DDL and learner corpora - CorpusCALL SIG Symposium

Research output: Contribution to conferencePaperpeer-review


Ever since the pioneering work on the development of the International Corpus of Learner English (ICLE) (Granger, 1993) in the late 1980s learner corpora have been compiled and served many purposes in language teaching and learning. The list of “Learner corpora around the world” maintained by the Centre for English Corpus Linguistics includes learner corpora of many languages with primarily written corpora (64%). Learner corpora have been used in testing and in materials design, and often focused on typical errors, overuse and underuse of specific linguistic items. Although a number of learner corpora have been compiled over the last decades, there are still only a few applications in data-driven learning (DDL). In line with this year’s conference theme of learner data, the symposium will focus on this lesser applied aspect of learner corpora. In addition, the symposium aims to be a platform to initiate discussion around the effective application of learner corpora in DDL.
The first paper by Luciana Forti (University for Foreigners of Perugia, Italy) and Reka R. Jablonkai (University of Bath, UK) will provide a review of previous studies that used learner corpora for DDL activities. As shown in Boulton & Vyatkina’s 30-year survey on DDL (Boulton & Vyatkina, 2021), the use of learner corpus data in DDL represents a minority, covering a mere 4.30% of the total of 489 studies reviewed by the authors. The presentation will seek for the reasons for this scarcity and will give an overview of the aspects in DDL language teaching that learner corpora have focused on.
The second paper by Tanjun Liu (Xi'an Jiaotong-Liverpool University) is to report an ongoing project focusing on the use of the data-driven learning (DDL) approach to enhancing students’ business writing in English. Twenty Chinese Business-majored undergraduates participated in the DDL hands-on activities by using a learner corpus of business writing and a corpus of expert business writing. Data from learners’ writing pieces and questionnaires on their perceptions were analysed. The preliminary results show that learners demonstrated an increase in the frequency, accuracy and variety in their use of collocations in writing after the DDL activities, and that they also benefited from the use of learner and expert writing data.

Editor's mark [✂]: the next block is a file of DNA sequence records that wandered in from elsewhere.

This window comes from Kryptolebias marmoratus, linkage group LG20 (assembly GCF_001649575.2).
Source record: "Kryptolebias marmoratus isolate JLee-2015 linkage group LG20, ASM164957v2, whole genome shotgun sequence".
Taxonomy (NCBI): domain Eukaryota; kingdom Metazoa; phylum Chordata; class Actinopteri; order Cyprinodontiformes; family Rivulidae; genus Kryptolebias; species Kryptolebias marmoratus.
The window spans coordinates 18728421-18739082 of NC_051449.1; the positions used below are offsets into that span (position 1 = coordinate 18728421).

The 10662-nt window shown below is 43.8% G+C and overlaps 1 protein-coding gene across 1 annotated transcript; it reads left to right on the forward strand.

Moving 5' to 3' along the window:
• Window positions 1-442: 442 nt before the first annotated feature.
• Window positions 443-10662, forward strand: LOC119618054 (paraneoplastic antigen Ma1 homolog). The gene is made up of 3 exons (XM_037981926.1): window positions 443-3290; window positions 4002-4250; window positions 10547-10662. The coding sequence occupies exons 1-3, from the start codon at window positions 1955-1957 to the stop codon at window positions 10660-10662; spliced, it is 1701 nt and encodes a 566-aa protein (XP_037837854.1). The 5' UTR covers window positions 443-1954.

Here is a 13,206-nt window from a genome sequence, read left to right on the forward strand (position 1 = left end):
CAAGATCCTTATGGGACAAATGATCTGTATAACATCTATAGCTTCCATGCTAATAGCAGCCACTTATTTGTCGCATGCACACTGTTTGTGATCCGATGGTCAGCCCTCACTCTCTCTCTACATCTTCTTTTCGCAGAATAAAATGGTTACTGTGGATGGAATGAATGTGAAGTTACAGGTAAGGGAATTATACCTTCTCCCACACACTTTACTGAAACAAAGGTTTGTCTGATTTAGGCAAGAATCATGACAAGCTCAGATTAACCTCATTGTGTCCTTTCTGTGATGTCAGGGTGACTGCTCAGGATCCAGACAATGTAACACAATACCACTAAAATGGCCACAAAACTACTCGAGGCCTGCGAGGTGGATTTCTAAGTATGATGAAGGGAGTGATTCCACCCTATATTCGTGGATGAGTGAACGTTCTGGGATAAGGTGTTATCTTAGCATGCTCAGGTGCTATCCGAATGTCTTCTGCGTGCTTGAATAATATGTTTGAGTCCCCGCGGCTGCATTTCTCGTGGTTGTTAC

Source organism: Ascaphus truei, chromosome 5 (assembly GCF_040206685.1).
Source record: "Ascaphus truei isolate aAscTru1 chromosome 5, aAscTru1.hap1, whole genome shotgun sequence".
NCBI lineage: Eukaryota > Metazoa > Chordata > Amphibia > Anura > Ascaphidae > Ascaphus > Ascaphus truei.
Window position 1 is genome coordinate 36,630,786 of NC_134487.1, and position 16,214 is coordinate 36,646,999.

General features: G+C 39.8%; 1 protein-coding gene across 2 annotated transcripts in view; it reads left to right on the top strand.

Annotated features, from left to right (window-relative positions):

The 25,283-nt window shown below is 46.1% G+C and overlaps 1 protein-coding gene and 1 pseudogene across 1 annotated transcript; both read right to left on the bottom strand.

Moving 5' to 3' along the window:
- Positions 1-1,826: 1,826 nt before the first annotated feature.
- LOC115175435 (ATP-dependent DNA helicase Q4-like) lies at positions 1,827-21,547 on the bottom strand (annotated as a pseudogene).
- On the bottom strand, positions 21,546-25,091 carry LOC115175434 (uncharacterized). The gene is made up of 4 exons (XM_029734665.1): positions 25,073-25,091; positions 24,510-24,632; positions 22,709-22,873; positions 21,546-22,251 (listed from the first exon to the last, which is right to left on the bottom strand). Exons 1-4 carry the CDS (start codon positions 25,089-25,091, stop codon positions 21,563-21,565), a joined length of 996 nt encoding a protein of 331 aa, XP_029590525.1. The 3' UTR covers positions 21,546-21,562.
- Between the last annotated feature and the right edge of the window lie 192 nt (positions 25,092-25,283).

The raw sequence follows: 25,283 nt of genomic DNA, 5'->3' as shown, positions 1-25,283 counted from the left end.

The third and last paper by Sandra Götz (Philipps University Marburg) focuses on the synergy between learner corpora and DDL. Despite the fact that “learner corpus research opens up exciting pedagogical perspectives (…) including classroom methodology” (Granger 2003: 542), so far, the overwhelming majority of studies on DDL have been using native speaker corpora, while learner corpora are still at the periphery of being used in DDL activities (albeit, see, e.g. Cotos 2014; Gablasova et al. 2019). In this conceptual paper, the benefits and drawbacks of using learner corpora in DDL in comparison to native speaker corpora will be systematically discussed.
Original languageEnglish
Publication statusAcceptance date - Aug 2022
EventEuroCALL 2022: Intelligent CALL, granular systems and learner data - Vigdis Finnbogadottir Institute of Foreign Languages , Reykjavik, Iceland
Duration: 16 Aug 202219 Aug 2022


ConferenceEuroCALL 2022
Internet address


  • data-driven learning
  • learner corpus

ASJC Scopus subject areas

  • Language and Linguistics


Dive into the research topics of 'DDL and learner corpora - CorpusCALL SIG Symposium'. Together they form a unique fingerprint.

Cite this